B is for Back Labor
The dreaded back labor, enemy of laboring women. You have no power here!
Too nerdy? Right, moving on.
Back labor is serious business. 25% of all laboring women experience intense pain in their lower back during and between contractions. If this persists, it can throw off a woman's labor process entirely. So for the second installment of my Alphabet series, I'm going to give you all the tips on how to avoid and eliminate back pain during childbirth.
Back labor can stall progress, causing irregular contractions, labor that is slow to progress, and a longer pushing stage. These things can all potentially cause interventions such as administration of Pitocin to strengthen contractions, an episiotomy, vacuum or forceps assisted delivery, or an unplanned cesarean birth.
Women who cannot find relief from the pain often ask for pain medication or an epidural, and this leads to other interventions such as intensive fetal monitoring, movement and dietary restrictions, and more. In the birth world, we call this the "intervention snowball." For someone wanting to achieve natural delivery, this can be a huge roadblock.
So, what causes the discomfort? We don't know the exact cause, although two known indications can be the position of the baby's head, or a predisposition to back pain during menstrual cycles. Though there's not much we can do about a predisposition to stress in that area of the body, I'm going to show you how to work with your body and get past this obstacle.
If the pain is directly due to baby's head pressing on mom's back, we simply need to assist her body in making space for baby to move downward. Some ideas on how to help yourself or your birth team to do this (and most can be used at the same time to increase comfort):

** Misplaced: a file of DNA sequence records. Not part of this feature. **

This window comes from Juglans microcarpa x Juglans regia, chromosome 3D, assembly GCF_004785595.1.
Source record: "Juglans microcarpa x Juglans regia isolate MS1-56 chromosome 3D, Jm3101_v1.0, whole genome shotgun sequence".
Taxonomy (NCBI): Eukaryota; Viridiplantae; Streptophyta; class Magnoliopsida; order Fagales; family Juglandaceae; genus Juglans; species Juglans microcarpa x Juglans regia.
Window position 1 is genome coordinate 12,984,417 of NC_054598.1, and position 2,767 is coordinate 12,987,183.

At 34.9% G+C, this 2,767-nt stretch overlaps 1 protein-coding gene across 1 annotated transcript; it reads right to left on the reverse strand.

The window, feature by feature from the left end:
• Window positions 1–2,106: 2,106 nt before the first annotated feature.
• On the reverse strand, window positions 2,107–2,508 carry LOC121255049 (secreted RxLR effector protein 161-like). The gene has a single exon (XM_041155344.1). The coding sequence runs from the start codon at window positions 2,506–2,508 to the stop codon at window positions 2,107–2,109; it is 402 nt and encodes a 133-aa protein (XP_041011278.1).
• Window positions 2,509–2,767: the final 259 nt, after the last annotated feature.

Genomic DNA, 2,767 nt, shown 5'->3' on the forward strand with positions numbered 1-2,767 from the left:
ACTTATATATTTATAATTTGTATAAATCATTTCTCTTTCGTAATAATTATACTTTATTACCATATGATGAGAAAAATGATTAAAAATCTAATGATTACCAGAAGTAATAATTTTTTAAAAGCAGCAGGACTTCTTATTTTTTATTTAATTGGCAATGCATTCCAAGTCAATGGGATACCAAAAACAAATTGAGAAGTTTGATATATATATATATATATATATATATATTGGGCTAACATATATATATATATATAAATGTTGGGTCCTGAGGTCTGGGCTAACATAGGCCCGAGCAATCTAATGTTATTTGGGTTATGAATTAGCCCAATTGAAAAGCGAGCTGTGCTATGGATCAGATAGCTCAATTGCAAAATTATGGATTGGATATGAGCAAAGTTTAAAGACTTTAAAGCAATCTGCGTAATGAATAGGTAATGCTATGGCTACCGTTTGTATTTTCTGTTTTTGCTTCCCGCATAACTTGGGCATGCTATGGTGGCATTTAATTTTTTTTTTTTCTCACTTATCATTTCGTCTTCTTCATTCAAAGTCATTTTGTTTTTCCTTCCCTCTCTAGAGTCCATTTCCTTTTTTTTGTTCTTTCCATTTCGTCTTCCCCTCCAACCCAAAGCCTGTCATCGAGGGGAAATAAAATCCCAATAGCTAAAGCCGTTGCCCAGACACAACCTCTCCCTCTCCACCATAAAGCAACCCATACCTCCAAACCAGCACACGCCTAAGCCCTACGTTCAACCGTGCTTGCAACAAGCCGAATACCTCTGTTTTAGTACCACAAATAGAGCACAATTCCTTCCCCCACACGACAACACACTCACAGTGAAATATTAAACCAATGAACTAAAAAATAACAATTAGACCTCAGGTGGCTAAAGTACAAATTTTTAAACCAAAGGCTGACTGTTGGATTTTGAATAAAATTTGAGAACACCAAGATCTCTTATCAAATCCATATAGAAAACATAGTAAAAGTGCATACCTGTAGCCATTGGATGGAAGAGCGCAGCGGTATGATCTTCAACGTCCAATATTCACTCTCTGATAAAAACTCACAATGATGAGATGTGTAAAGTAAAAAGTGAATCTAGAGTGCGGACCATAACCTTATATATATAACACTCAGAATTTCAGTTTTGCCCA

Get her off her back! Hands and knees, squatting, lunging, walking, and sitting or leaning on a birth ball are all effective labor positions to open the hips.
Pelvic tilts, such as a Cat/Cow pose in yoga class. Tilt your hips forward and then back as far as possible to relax your ligaments help your body move in the ways it needs to.
Rebozo sifting the abdomen is one of the most effective ways to relax the belly muscles. It's gentle and helps the baby move into the most optimum position.
Hydrotherapy, or utilizing a birth tub can assist in positioning through relaxation, buoyancy, and increased ease of position changes.
If making space in itself isn't solving the problem, use additional comfort measures as needed.
Counter pressure should only be used at mom's comfort level. If she is uncomfortable, stop immediately. Use firm pressure two to three inches above the mother's hip bones, or directly on her sacrum. You can also use pressure on the sides of the buttocks to aid in opening her hips. Ask your doula or midwife to assist you in applying pressure if you're unsure how to do this safely or effectively.
Hot and cold packs can be applied directly to the area of discomfort. Heat therapy seems to be most effective, but rotate in ice packs to increase the effectiveness and avoid burning the skin. Mothers are experiencing a lot of sensations and may not notice right away if it's too hot.
Don't forget to keep her breathing, drinking sips of water, and using the bathroom frequently. Make it part of your rhythm to check these things every half hour or so. This will help her be more comfortable and assist labor in progressing.
Don't forget the power of mental relaxation and reassurance. Help her to focus and stay positive by holding space, breathing with her, and offering positive statements and affirmations.
Nothing beats having a doula by your side to help you and your birth team figure out all these details in the heat of the moment. Here's the details about my services through Sublime Motherhood if you're interested in personalized care and assistance, learn more about Doula Support in Delmarva.